In general terms, an uncertain relation encodes a set of possible certain relations. There are many ways to represent uncertainty, ranging from alternative values for attributes to rich constraint languages. Among the possible models for uncertain data, there is a tension between simple and intuitive models, which tend to be incomplete , and complete models, which tend to be nonintuitive and more complex than necessary for many applications. We present a space of models for representing uncertain data based on a variety of uncertainty constructs and tuple-existence constraints. We explore a number of properties and results for these models. We study completeness of the models, as well as closure under relational operations, and we give results relating closure and completeness. We then examine whether different models guarantee unique representations of uncertain data, and for those models that do not, we provide complexity results and algorithms for testing equivalence of representations. The next problem we consider is that of minimizing the size of representation of models, showing that minimizing the number of tuples also minimizes the size of constraints. We show that minimization is intractable in general and study the more restricted problem of maintaining minimality incrementally when performing operations. Finally, we present several results on the problem of approximating uncertain data in an insufficiently expressive model.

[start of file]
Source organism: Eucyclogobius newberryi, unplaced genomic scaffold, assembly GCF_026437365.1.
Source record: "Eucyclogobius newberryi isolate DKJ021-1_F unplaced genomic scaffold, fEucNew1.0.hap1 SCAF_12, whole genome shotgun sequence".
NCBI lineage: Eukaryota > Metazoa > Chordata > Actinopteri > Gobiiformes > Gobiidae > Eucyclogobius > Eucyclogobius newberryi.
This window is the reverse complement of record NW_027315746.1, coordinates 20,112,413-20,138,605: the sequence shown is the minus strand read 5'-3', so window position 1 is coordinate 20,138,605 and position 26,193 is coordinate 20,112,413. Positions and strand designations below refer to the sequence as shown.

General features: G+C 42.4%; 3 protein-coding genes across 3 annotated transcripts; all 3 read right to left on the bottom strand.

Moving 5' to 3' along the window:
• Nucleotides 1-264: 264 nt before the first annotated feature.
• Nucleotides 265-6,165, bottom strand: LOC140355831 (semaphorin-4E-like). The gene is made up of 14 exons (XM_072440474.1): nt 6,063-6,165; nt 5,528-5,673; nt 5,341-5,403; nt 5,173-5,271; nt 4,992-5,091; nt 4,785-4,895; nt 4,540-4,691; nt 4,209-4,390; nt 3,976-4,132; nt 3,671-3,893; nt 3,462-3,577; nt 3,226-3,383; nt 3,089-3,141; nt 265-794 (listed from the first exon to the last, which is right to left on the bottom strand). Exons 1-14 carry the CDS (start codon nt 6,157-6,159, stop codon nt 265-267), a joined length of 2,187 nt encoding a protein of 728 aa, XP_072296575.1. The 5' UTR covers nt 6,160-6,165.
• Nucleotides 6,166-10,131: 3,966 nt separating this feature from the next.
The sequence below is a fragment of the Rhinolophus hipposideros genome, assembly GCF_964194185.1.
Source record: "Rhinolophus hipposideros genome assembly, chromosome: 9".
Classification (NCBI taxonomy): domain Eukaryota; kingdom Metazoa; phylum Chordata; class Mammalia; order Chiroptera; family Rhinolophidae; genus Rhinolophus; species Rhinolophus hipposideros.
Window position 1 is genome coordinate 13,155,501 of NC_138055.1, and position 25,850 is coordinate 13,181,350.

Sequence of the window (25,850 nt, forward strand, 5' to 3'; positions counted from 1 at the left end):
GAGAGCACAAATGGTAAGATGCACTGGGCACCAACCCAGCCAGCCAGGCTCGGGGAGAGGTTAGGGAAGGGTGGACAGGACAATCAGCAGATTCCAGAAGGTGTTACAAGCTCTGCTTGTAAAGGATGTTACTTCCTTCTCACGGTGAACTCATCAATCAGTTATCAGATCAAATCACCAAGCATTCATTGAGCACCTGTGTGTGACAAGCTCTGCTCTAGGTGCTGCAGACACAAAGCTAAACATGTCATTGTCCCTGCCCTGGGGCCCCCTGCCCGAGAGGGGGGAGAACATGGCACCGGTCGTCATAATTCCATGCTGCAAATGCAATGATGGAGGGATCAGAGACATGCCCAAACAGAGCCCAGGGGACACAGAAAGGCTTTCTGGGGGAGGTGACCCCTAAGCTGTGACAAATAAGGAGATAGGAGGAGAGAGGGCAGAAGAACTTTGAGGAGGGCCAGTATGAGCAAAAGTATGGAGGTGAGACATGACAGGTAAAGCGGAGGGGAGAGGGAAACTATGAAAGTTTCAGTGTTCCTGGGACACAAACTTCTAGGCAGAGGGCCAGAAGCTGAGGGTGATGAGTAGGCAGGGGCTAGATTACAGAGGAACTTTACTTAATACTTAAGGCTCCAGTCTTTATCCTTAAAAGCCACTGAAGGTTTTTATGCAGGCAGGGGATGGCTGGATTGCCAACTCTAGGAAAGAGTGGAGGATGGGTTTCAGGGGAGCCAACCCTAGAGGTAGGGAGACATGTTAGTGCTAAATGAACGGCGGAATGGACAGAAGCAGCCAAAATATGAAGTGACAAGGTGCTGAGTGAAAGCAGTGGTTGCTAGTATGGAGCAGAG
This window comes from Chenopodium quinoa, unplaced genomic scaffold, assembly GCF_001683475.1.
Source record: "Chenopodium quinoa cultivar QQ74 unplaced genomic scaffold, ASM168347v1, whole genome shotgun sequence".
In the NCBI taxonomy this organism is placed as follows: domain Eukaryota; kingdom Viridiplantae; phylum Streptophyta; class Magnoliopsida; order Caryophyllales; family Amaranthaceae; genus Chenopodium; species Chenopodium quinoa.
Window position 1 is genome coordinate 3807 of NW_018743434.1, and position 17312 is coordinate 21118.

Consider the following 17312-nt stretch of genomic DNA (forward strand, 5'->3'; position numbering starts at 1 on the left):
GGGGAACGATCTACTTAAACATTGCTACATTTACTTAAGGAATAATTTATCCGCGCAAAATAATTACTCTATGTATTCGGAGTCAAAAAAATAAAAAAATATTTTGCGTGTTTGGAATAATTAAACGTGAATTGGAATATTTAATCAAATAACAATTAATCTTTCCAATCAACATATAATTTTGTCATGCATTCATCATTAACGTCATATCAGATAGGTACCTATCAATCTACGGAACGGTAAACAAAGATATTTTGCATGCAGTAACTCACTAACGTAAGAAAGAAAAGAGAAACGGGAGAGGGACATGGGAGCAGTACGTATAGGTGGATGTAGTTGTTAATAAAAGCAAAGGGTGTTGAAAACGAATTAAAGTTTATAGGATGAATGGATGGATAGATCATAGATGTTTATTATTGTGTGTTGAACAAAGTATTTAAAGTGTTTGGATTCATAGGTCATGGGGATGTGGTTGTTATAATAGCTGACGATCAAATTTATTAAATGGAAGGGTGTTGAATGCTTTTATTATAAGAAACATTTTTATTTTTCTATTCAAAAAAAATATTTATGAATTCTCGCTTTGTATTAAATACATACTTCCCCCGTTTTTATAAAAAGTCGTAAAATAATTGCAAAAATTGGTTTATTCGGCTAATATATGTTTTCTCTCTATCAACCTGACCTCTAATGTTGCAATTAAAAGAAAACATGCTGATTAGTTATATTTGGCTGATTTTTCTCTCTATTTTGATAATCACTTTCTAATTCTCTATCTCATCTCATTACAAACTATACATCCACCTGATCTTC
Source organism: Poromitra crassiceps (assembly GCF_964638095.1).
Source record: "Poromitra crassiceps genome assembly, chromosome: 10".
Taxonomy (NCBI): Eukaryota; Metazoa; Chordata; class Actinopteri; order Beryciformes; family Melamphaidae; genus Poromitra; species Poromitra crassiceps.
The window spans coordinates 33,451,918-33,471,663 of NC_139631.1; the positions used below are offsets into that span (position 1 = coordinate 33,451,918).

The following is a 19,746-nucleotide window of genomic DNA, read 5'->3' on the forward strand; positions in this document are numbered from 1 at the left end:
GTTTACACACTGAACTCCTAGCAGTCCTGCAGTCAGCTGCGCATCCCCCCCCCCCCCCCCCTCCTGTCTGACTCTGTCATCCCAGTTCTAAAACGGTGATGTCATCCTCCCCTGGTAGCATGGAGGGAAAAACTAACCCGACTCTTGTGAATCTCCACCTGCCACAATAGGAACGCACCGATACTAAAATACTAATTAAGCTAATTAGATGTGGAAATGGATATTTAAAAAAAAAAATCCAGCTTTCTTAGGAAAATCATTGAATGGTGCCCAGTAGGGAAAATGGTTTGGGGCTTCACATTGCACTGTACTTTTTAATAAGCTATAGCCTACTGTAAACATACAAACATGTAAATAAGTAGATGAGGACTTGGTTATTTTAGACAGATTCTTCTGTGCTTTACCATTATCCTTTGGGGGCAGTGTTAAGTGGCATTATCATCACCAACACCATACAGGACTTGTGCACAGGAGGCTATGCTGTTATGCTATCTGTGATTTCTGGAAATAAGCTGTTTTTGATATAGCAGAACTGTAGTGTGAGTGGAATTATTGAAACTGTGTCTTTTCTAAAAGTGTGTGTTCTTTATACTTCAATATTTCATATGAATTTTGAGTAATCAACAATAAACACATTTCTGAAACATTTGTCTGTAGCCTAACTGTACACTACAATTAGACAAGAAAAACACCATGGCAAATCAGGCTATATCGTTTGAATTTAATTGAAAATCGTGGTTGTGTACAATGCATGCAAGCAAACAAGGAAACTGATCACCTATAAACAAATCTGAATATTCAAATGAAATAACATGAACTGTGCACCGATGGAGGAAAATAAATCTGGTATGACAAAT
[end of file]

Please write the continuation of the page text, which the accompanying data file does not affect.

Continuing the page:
The VLDB Journal – Springer Journals
Published: Oct 1, 2009
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